North to Alaska
THE PASSAGE OF43 years will see momentous changes in most areas. That’s how long it has been since I visited southeast Alaska via the Inside Passage.
My late husband and our two children set out on a month’s adventure to try to see as much of our largest state as we could. The trip began with a cruise on the Alaskan ferry, the Columbia. We disembarked at Skagway and took the train trip all the way to Whitehorse in Canada’s Yukon Territory.
This month, my sister and I decided to retrace the Inside Passage part of that trip. There were some changes, both good ones and not-so-good ones.
In 1974, one cruise ship stopped at the ports of call once a week. Now, these huge floating hotels fill the small harbors of Juneau, Ketchikan and Skagway. Most of the time, we were in company with at least three of them.
When thousands of passengers disembark in these towns, they provide life blood to the small communities. Gift shops and museums are big business during the summer season. Things slow down for the rest of the year.
These three towns look much like they looked when I first visited them. One major change is another business that was introduced to the region. Wildlife adventure trips and other tours have exploded
Choose your favorite outdoor activity and the choices are many. Whale watching with the possibility of seeing some seabirds was our choice, and we weren’t disappointed.
Out of Juneau, the boat trip took us to an area where humpback whales were feeding. They spend the summer in Alaska fattening up for their trip to Hawaii next winter. Three or more of these magnificent animals put on a show that was what we hoped for.
Steller’s sea lions rested on numerous small islands, and bald eagles were hardly ever out of sight. With the exception of glaucous-winged, mew and herring gulls, the only other birds were some pigeon guillemots.
Our second nature tour was out of Skagway, my favorite town in all of southeast Alaska, maybe all of Alaska. There is one main street in town, and the sidewalks are still boardwalks. The train trip still follows the Chilkoot Pass route, but not as far as Whitehorse. It is still vintage 1898, with no luxuries.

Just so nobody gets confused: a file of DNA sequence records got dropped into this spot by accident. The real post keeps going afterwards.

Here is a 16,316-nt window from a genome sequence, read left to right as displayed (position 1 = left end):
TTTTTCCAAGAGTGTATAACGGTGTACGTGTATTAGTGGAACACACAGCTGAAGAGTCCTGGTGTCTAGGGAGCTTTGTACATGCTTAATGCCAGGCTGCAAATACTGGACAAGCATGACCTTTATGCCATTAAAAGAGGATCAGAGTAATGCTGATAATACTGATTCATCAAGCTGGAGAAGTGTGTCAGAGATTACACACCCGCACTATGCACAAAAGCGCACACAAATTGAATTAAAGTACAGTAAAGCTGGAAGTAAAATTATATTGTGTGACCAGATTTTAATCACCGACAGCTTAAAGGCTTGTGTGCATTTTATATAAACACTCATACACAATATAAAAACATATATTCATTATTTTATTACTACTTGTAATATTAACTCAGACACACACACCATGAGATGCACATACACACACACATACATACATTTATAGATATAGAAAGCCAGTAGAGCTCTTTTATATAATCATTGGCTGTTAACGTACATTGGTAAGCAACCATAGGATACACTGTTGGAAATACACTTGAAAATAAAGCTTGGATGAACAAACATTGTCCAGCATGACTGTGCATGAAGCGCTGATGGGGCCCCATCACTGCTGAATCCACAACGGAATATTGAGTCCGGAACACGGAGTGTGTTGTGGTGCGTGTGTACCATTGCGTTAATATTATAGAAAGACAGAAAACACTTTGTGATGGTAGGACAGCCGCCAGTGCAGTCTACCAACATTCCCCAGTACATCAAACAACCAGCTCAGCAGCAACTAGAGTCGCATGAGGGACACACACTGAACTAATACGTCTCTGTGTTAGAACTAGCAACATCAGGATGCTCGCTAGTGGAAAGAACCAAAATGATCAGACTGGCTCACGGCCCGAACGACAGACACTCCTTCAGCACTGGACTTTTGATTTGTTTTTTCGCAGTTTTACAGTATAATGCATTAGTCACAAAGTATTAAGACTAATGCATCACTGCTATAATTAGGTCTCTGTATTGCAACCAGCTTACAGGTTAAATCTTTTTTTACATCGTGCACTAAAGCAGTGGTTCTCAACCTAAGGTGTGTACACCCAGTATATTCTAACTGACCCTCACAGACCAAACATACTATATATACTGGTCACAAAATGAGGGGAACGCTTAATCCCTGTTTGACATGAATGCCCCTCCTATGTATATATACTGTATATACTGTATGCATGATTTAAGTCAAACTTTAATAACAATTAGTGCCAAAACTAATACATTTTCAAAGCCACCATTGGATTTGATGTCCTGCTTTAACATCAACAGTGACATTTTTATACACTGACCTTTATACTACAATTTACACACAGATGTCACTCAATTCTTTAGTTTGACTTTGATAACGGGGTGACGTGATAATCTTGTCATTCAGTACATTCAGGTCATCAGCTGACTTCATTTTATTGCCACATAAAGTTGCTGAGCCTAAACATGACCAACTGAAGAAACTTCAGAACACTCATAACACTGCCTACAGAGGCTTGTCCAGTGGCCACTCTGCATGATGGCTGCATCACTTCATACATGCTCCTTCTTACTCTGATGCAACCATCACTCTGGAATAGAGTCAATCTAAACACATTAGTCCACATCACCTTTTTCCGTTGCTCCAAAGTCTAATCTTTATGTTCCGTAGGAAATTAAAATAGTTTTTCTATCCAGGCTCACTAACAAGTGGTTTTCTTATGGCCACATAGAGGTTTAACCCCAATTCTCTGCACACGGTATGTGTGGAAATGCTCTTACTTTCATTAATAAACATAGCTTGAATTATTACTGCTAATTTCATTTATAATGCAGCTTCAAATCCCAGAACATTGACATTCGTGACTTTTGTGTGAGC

We couldn’t do this cruise without trying to see brown bears, a large member of the grizzly bear family. We’ve all seen those photos and movies of them gorging on Alaska’s wild salmon runs.
Our tour began in Haines, a short boat ride from Skagway. There were only eight of us on this tour. We had two terrific guides determined to show us some bears.
Haines is off the beaten path and surrounded by wilderness. It was great. Eagles are everywhere along the river. One pair had young about to fledge, and their wing-strengthening exercises were special for those who don’t see eagles like we do.
Our search began with a walk in the woods. Shortly after we started, Nicholas, our driver, came on the radio and said he had two young bears by the fishing weir. Off we went in a cloud of dust.
There were two “almost-3-year olds” getting their easy dinners. The weirs are used to count fish and make the fishing easy when the salmon come up against it. Most get through. Others are bear food.
The “cubs” were entertaining us when their mother showed up. “Speedy” had kicked them out of the family home this spring, so they grabbed their fish, ran across the road and disappeared. She plopped herself down on what appeared to be a favorite fishing spot. She was still there when it was time for us to leave.
Glacier Bay was another trip highlight. It is so beautiful. You hear and see calving glaciers and more wildlife. Several sea otters paddled past the ship and climbed onto a small floating ice berg.
The best birds were the black-legged kittiwakes. They are everywhere in this bay, and their cries of “kitti-wake!” are nonstop. There were more seabirds as we traveled along the outside of Vancouver Island and into the Strait of Juan de Fuca, but for this trip, the bears and whales were the stars of the show.
Seeing Alaska’s small towns still looking much as I remember them a long time ago was also a trip highlight. If you are thinking about heading “north to Alaska,” do it.
Joan Carson’s column appears every Sunday. Contact her at P.O. Box 532, Poulsbo, WA 98370, with a self-addressed, stamped envelope for a reply. Email: email@example.com.